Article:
Thanks, Don, but I've been hearing from the experts that power has little to do with AIS range. Last winter I heard that from Jeff Robbins at Vesper and also from SRT's Simon Tucker, who wrote:

"The range of AIS has VERY little to do with transmit power. The physics of radio apply to all VHF systems and as you know AIS is ultimately a VHF radio communications system. The baseline reliable and repeatable range of an AIS transmission is the line of sight between the receiving and transmitting antenna – irrespective of transmit power. Antennas are configured to radiate transmissions horizontally and they continue in that general direction right on out into space – and carry on going! The height of the antennas are the fundamental determining factor of range. In reality you will see variances from time to time, due to weather conditions and ducting which can see transmissions ‘carried’ hundreds of miles terrestrially. But the range is as a matter of fact line of sight between two antennas. For example in the Galapagos where we have provided a complete fisheries monitoring system, our Identifier Class B with a 2W transmit power was tracked up to 180nm – the same as a coast guard boat fitted with a Class A. This was due to the coast station being located on a 900meter hill."

If you read about the ABSEA technology mentioned in the entry, you'll learn that satellites "see" AIS on the horizon, not directly above, and the problem ABSEA solves is not low power but TDMA slot collisions.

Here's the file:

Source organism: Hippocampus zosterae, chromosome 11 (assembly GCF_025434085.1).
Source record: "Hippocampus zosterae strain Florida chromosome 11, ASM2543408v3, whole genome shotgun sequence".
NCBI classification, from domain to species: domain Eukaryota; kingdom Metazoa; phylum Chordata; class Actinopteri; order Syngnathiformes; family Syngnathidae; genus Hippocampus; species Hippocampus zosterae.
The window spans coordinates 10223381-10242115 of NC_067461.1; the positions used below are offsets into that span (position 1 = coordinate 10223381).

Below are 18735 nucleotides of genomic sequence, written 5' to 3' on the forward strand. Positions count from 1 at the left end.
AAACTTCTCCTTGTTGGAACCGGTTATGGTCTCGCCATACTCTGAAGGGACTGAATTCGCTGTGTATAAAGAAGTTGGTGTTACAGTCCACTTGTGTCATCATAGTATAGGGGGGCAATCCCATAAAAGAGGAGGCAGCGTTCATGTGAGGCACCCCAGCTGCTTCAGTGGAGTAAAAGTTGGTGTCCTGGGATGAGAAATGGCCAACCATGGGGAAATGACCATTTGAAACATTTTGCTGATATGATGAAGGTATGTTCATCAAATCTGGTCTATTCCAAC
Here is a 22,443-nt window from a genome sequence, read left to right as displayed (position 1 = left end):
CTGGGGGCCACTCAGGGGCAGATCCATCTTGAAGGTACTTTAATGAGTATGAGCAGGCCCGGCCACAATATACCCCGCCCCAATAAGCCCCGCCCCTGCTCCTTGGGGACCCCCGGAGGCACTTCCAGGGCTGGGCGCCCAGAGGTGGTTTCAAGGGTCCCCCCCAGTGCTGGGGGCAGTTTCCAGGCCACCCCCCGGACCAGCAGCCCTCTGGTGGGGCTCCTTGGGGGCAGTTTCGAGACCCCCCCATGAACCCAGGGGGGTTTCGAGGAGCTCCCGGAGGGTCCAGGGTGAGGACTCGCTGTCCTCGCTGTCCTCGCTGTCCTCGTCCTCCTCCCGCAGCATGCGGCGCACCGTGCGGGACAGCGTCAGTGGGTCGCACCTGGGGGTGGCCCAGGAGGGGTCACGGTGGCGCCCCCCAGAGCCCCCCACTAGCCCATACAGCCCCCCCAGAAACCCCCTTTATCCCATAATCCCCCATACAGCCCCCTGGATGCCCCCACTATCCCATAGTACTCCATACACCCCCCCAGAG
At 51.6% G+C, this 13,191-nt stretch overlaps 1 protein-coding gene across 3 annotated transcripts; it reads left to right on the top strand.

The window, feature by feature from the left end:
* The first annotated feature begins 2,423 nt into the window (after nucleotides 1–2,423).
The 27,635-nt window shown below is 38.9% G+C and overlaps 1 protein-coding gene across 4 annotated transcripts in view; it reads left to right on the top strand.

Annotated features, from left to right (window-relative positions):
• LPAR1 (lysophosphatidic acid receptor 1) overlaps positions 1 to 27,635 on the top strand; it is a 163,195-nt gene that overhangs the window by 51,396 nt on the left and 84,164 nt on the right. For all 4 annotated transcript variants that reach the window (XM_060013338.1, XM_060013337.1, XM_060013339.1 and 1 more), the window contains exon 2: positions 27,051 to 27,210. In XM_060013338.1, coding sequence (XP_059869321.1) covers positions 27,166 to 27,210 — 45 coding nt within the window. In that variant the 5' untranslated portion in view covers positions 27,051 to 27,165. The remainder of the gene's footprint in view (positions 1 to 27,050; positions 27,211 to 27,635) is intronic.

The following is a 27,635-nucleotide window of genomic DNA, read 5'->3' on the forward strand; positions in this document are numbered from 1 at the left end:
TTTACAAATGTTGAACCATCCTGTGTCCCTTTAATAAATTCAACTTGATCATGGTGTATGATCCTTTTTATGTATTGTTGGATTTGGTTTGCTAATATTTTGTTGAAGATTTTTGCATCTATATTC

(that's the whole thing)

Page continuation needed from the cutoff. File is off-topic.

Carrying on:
Posted by: Ben in reply to Don Joyce at June 28, 2015 11:56 AM | Reply

I´ve just listened to a swedish radio ducumentary about the stunning innovations from Håkan Lans and the problems with his patent rights that just are nothing but sad.. As he says: Nobody fights over the worthless things - he has been in war over patent rights for decades but never intended to do anything else than finance further inventing. SOTDMA was just too good for some of us? Ben - please get this story right and neutral, his invention threatened some big guys with radar interests.

Keep up the good work!

Regards / Martin

Posted by: Martin at June 28, 2015 3:10 PM | Reply

Dear Ben,

I have great respect for the people at Vespers. Yes, the radio wave goes on forever, yet the further one is away from the source the fainter the signal. The cross section goes as 1/R^2 in a vacuum and is a very little bit worse in air. So, given a cutoff sensitivity of the receiver above background, more power helps. The corollary to this is that the bigger your antenna is, the more sensitive you will be relative to other antennas. Think about distributed astronomical radio telescopes.